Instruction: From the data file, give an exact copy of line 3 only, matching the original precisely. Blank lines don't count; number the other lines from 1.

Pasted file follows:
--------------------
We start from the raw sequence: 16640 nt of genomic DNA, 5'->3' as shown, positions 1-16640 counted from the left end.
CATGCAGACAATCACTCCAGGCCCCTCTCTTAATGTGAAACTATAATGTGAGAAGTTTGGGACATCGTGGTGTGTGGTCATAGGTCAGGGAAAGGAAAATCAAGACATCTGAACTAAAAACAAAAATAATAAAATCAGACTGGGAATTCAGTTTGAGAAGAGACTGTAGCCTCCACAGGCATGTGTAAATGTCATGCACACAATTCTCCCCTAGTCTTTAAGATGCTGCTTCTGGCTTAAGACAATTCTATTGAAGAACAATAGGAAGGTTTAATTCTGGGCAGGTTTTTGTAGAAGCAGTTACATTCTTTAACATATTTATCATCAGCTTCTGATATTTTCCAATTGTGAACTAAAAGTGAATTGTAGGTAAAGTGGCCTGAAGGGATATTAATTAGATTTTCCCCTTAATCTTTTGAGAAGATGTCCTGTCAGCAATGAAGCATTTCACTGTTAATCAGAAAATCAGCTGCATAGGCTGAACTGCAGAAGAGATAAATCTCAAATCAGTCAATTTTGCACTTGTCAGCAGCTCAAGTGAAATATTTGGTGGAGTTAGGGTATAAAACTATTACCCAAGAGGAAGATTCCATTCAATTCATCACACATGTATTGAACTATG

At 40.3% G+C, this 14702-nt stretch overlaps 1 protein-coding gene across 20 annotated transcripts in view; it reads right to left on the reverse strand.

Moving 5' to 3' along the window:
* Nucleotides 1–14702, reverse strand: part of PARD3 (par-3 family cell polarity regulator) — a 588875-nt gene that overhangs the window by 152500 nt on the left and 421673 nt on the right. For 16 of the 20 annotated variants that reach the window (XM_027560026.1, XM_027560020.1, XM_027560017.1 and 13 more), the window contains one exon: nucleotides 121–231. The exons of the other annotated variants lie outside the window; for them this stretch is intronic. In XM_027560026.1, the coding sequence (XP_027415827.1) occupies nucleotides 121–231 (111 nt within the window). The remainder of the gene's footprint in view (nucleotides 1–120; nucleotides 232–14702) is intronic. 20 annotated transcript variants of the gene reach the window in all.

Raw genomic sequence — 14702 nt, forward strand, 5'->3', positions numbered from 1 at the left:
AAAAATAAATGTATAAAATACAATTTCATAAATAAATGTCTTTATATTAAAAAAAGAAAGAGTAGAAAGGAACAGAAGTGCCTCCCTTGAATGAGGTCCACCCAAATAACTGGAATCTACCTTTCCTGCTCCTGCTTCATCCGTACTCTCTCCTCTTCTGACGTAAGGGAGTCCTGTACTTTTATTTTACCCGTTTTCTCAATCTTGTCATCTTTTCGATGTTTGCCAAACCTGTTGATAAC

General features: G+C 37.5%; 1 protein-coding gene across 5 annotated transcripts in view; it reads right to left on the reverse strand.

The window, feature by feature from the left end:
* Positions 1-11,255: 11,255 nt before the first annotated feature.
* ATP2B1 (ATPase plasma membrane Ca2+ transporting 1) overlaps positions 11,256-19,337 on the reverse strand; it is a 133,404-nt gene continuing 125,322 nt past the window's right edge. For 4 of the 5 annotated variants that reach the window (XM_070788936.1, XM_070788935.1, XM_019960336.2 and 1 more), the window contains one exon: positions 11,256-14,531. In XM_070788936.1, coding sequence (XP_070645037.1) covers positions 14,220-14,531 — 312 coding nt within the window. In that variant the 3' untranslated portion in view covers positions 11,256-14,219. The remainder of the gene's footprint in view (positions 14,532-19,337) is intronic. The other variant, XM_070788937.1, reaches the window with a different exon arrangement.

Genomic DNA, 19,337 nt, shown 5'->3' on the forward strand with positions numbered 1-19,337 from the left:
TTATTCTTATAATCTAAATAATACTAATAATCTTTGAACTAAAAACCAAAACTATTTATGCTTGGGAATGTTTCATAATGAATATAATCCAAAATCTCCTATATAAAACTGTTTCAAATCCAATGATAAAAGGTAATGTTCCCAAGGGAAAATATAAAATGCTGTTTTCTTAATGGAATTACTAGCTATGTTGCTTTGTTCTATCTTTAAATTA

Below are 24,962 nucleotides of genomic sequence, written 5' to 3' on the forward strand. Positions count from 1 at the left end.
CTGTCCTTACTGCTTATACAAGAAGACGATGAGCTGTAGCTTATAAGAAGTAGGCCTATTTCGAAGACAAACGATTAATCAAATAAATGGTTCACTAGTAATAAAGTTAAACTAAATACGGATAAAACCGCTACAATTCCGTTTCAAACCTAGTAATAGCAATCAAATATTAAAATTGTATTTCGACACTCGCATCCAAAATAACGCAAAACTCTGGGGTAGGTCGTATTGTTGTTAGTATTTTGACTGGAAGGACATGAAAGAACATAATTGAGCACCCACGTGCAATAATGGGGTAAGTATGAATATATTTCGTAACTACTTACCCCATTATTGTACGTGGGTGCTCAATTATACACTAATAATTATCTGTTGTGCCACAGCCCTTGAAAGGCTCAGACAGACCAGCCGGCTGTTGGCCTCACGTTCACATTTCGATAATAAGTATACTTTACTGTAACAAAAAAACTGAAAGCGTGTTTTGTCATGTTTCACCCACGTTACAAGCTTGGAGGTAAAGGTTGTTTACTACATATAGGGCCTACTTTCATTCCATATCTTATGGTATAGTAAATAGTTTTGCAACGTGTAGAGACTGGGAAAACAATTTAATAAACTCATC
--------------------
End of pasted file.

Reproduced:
At 40.3% G+C, this 14702-nt stretch overlaps 1 protein-coding gene across 20 annotated transcripts in view; it reads right to left on the reverse strand.